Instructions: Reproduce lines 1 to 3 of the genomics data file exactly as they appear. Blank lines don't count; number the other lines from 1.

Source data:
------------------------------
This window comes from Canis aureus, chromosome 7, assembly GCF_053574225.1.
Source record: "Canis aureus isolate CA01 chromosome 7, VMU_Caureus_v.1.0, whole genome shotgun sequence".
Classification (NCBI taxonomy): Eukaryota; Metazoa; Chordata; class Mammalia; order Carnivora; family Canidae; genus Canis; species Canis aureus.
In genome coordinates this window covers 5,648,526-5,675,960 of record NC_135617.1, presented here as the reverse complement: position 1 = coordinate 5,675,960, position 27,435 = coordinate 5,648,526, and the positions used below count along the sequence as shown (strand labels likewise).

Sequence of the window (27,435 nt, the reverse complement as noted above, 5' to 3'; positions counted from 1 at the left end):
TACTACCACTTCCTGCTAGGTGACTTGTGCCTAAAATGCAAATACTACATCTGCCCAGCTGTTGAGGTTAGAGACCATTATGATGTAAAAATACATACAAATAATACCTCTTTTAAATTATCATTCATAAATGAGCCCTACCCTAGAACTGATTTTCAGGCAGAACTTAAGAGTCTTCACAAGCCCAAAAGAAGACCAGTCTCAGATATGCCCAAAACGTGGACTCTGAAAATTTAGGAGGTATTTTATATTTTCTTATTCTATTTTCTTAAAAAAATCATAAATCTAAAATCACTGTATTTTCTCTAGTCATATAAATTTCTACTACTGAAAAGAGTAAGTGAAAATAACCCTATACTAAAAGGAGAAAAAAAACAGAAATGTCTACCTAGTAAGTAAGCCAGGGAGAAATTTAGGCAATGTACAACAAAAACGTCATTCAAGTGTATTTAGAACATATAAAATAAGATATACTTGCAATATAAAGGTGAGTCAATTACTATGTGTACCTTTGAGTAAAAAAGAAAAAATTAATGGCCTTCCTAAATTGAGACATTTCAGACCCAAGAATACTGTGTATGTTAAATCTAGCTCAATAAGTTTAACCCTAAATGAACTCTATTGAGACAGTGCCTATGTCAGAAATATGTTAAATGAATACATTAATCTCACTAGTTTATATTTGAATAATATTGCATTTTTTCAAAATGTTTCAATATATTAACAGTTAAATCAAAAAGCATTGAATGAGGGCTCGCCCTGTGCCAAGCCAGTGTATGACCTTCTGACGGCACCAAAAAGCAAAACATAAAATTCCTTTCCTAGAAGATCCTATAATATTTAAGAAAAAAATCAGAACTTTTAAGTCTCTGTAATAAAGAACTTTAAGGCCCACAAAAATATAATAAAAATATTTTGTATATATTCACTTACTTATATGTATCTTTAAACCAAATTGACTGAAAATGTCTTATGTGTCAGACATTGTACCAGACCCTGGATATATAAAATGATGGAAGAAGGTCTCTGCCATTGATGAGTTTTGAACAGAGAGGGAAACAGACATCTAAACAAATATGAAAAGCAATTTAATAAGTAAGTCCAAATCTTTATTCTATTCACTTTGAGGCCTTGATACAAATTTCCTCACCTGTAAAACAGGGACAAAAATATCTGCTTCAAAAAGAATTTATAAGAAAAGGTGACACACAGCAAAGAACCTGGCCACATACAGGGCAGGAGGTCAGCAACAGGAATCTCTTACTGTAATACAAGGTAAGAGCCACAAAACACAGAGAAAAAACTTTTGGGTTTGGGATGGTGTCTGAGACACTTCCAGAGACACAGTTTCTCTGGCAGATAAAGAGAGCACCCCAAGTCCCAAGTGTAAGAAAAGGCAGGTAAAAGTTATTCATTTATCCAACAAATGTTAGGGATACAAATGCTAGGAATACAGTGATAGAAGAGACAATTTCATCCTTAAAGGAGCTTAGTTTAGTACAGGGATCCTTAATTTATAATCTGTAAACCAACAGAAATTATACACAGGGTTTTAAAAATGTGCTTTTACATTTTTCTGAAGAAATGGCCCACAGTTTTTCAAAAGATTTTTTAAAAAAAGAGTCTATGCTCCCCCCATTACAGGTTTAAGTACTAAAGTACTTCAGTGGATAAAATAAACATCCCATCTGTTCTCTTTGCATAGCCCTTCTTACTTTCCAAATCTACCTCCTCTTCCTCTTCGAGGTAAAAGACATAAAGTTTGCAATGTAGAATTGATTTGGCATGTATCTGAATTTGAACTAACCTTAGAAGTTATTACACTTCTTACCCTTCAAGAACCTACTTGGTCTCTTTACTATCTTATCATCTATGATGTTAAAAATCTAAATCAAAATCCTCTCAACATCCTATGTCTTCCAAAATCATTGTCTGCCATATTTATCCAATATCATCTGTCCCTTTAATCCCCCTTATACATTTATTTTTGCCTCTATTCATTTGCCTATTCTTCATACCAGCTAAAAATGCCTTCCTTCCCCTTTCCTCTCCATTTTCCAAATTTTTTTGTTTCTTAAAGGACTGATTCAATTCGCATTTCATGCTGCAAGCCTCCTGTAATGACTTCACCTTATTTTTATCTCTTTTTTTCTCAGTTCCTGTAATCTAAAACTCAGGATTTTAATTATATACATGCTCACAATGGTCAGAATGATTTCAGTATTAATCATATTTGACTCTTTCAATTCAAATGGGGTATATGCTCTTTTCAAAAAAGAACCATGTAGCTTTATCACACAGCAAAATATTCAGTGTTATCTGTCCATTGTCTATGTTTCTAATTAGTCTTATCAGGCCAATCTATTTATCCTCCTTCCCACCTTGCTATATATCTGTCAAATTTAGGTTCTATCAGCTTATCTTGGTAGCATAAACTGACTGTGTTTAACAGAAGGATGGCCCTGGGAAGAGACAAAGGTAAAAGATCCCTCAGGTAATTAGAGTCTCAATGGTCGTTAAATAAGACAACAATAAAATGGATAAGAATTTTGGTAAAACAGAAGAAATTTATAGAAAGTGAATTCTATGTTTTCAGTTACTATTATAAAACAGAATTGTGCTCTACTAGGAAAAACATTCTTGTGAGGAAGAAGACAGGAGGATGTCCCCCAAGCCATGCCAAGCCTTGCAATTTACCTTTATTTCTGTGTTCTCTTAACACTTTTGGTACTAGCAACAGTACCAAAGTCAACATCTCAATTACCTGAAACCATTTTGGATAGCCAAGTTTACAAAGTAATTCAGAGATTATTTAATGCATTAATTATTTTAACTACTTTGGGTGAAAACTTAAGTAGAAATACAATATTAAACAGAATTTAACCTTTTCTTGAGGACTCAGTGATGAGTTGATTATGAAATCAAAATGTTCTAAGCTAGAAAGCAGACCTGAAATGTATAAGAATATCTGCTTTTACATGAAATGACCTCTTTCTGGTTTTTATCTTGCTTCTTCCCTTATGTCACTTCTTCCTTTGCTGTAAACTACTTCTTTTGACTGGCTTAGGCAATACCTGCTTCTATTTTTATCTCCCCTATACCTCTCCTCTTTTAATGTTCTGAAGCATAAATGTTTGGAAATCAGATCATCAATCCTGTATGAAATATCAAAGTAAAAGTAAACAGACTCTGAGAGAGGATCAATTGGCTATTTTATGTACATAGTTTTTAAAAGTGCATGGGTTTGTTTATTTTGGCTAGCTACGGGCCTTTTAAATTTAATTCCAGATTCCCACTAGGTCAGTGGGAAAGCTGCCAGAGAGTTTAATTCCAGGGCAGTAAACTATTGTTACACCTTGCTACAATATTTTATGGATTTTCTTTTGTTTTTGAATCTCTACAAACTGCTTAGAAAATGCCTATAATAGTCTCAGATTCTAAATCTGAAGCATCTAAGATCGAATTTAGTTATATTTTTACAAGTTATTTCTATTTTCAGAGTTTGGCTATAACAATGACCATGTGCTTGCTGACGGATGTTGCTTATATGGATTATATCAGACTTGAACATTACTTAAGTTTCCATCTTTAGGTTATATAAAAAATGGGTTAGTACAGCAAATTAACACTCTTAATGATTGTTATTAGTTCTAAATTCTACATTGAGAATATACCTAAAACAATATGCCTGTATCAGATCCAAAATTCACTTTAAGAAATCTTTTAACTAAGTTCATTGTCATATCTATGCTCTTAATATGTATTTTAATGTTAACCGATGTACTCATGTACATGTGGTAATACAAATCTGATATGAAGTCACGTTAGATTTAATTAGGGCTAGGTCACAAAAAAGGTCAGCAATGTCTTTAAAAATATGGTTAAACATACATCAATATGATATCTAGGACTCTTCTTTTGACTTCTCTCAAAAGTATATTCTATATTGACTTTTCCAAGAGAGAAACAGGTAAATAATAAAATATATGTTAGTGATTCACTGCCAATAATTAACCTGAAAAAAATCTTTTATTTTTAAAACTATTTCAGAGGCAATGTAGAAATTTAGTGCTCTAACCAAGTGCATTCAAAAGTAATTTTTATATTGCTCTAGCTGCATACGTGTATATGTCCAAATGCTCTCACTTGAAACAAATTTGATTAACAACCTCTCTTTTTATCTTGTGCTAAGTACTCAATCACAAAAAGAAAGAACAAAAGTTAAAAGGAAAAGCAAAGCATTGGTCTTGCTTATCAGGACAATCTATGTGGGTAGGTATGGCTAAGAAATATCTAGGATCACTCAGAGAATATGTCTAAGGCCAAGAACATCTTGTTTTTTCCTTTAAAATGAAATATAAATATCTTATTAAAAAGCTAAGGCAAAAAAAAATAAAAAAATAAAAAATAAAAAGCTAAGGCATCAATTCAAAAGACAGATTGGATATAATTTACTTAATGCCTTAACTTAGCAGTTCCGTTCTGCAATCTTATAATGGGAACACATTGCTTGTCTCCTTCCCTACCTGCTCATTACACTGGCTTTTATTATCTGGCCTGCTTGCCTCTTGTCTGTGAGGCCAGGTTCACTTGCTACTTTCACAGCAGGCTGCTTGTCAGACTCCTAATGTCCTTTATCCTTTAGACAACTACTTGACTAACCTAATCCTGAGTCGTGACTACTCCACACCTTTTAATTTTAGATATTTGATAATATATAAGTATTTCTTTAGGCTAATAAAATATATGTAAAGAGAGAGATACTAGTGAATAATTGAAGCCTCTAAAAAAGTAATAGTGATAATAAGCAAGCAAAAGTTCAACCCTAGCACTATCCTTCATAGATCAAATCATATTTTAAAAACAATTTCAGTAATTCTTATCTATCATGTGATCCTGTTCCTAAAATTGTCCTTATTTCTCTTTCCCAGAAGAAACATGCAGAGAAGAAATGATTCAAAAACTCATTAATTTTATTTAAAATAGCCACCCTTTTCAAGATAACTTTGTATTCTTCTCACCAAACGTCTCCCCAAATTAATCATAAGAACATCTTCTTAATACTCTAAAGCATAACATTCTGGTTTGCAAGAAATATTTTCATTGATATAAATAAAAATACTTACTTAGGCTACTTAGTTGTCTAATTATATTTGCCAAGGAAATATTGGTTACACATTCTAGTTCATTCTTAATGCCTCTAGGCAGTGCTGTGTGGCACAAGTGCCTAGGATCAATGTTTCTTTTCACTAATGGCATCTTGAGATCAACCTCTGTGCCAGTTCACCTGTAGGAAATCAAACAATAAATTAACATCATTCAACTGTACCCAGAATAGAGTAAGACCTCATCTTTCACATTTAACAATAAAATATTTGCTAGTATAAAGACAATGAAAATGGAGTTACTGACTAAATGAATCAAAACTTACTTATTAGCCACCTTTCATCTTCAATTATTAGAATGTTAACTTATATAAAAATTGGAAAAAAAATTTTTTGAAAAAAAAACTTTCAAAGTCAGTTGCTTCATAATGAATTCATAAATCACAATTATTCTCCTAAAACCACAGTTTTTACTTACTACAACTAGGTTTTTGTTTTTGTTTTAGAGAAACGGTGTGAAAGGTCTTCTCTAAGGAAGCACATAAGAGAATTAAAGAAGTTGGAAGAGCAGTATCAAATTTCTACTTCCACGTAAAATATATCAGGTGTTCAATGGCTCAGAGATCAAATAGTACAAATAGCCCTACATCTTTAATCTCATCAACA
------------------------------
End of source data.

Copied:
This window comes from Canis aureus, chromosome 7, assembly GCF_053574225.1.
Source record: "Canis aureus isolate CA01 chromosome 7, VMU_Caureus_v.1.0, whole genome shotgun sequence".
Classification (NCBI taxonomy): Eukaryota; Metazoa; Chordata; class Mammalia; order Carnivora; family Canidae; genus Canis; species Canis aureus.